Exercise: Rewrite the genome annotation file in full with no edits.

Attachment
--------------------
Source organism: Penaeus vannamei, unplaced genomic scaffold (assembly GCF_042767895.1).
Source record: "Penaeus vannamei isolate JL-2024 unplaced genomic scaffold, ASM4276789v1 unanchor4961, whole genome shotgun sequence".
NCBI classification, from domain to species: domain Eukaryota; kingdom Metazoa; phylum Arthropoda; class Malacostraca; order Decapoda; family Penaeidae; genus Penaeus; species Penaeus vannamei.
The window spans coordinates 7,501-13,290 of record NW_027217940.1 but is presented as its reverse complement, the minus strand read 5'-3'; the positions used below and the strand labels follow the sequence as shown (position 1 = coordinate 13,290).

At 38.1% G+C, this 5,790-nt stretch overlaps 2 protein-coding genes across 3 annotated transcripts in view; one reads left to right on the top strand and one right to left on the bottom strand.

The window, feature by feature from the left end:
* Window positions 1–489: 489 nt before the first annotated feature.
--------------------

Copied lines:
Source organism: Penaeus vannamei, unplaced genomic scaffold (assembly GCF_042767895.1).
Source record: "Penaeus vannamei isolate JL-2024 unplaced genomic scaffold, ASM4276789v1 unanchor4961, whole genome shotgun sequence".
NCBI classification, from domain to species: domain Eukaryota; kingdom Metazoa; phylum Arthropoda; class Malacostraca; order Decapoda; family Penaeidae; genus Penaeus; species Penaeus vannamei.
The window spans coordinates 7,501-13,290 of record NW_027217940.1 but is presented as its reverse complement, the minus strand read 5'-3'; the positions used below and the strand labels follow the sequence as shown (position 1 = coordinate 13,290).

At 38.1% G+C, this 5,790-nt stretch overlaps 2 protein-coding genes across 3 annotated transcripts in view; one reads left to right on the top strand and one right to left on the bottom strand.

The window, feature by feature from the left end:
* Window positions 1–489: 489 nt before the first annotated feature.